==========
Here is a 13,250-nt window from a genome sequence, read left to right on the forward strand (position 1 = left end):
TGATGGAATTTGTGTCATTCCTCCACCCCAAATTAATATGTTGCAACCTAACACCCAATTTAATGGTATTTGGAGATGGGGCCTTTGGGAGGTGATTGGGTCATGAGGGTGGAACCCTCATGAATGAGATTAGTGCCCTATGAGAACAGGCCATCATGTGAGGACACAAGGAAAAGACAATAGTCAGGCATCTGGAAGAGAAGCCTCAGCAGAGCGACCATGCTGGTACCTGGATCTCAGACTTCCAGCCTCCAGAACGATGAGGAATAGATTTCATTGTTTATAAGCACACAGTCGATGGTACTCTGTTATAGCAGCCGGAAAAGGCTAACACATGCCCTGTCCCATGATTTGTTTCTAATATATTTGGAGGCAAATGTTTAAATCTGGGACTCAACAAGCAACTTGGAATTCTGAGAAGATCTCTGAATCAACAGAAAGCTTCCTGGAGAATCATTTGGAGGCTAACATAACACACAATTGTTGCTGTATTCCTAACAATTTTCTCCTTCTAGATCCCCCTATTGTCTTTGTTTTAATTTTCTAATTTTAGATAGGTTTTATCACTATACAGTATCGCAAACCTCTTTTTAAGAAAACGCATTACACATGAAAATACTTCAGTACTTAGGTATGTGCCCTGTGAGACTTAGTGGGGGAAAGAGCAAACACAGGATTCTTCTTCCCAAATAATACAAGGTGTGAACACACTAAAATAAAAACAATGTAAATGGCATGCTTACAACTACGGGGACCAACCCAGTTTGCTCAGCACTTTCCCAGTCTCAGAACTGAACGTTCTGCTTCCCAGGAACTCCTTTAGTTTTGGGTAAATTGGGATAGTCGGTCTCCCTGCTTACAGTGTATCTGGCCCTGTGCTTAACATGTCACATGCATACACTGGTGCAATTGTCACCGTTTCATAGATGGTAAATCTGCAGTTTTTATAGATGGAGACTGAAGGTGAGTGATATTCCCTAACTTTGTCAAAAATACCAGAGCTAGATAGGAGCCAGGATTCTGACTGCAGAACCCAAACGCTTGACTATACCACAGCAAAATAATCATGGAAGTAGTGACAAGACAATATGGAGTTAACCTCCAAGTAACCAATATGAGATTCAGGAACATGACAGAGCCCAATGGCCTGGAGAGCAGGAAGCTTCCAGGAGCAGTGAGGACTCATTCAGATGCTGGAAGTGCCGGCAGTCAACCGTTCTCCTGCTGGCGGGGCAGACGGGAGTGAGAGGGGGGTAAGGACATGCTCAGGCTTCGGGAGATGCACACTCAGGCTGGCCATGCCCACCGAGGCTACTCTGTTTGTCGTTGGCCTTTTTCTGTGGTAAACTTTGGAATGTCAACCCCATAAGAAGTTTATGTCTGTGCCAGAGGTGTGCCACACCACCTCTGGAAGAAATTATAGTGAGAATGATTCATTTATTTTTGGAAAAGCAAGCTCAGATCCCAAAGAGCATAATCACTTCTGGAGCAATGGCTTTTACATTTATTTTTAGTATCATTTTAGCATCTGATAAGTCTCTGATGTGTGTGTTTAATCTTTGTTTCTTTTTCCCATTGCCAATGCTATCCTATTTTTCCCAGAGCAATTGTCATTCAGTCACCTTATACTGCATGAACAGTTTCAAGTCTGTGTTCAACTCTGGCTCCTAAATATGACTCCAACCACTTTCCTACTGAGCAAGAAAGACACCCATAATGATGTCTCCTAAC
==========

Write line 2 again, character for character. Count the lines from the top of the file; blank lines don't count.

TGATGGAATTTGTGTCATTCCTCCACCCCAAATTAATATGTTGCAACCTAACACCCAATTTAATGGTATTTGGAGATGGGGCCTTTGGGAGGTGATTGGGTCATGAGGGTGGAACCCTCATGAATGAGATTAGTGCCCTATGAGAACAGGCCATCATGTGAGGACACAAGGAAAAGACAATAGTCAGGCATCTGGAAGAGAAGCCTCAGCAGAGCGACCATGCTGGTACCTGGATCTCAGACTTCCAGCCTCCAGAACGATGAGGAATAGATTTCATTGTTTATAAGCACACAGTCGATGGTACTCTGTTATAGCAGCCGGAAAAGGCTAACACATGCCCTGTCCCATGATTTGTTTCTAATATATTTGGAGGCAAATGTTTAAATCTGGGACTCAACAAGCAACTTGGAATTCTGAGAAGATCTCTGAATCAACAGAAAGCTTCCTGGAGAATCATTTGGAGGCTAACATAACACACAATTGTTGCTGTATTCCTAACAATTTTCTCCTTCTAGATCCCCCTATTGTCTTTGTTTTAATTTTCTAATTTTAGATAGGTTTTATCACTATACAGTATCGCAAACCTCTTTTTAAGAAAACGCATTACACATGAAAATACTTCAGTACTTAGGTATGTGCCCTGTGAGACTTAGTGGGGGAAAGAGCAAACACAGGATTCTTCTTCCCAAATAATACAAGGTGTGAACACACTAAAATAAAAACAATGTAAATGGCATGCTTACAACTACGGGGACCAACCCAGTTTGCTCAGCACTTTCCCAGTCTCAGAACTGAACGTTCTGCTTCCCAGGAACTCCTTTAGTTTTGGGTAAATTGGGATAGTCGGTCTCCCTGCTTACAGTGTATCTGGCCCTGTGCTTAACATGTCACATGCATACACTGGTGCAATTGTCACCGTTTCATAGATGGTAAATCTGCAGTTTTTATAGATGGAGACTGAAGGTGAGTGATATTCCCTAACTTTGTCAAAAATACCAGAGCTAGATAGGAGCCAGGATTCTGACTGCAGAACCCAAACGCTTGACTATACCACAGCAAAATAATCATGGAAGTAGTGACAAGACAATATGGAGTTAACCTCCAAGTAACCAATATGAGATTCAGGAACATGACAGAGCCCAATGGCCTGGAGAGCAGGAAGCTTCCAGGAGCAGTGAGGACTCATTCAGATGCTGGAAGTGCCGGCAGTCAACCGTTCTCCTGCTGGCGGGGCAGACGGGAGTGAGAGGGGGGTAAGGACATGCTCAGGCTTCGGGAGATGCACACTCAGGCTGGCCATGCCCACCGAGGCTACTCTGTTTGTCGTTGGCCTTTTTCTGTGGTAAACTTTGGAATGTCAACCCCATAAGAAGTTTATGTCTGTGCCAGAGGTGTGCCACACCACCTCTGGAAGAAATTATAGTGAGAATGATTCATTTATTTTTGGAAAAGCAAGCTCAGATCCCAAAGAGCATAATCACTTCTGGAGCAATGGCTTTTACATTTATTTTTAGTATCATTTTAGCATCTGATAAGTCTCTGATGTGTGTGTTTAATCTTTGTTTCTTTTTCCCATTGCCAATGCTATCCTATTTTTCCCAGAGCAATTGTCATTCAGTCACCTTATACTGCATGAACAGTTTCAAGTCTGTGTTCAACTCTGGCTCCTAAATATGACTCCAACCACTTTCCTACTGAGCAAGAAAGACACCCATAATGATGTCTCCTAAC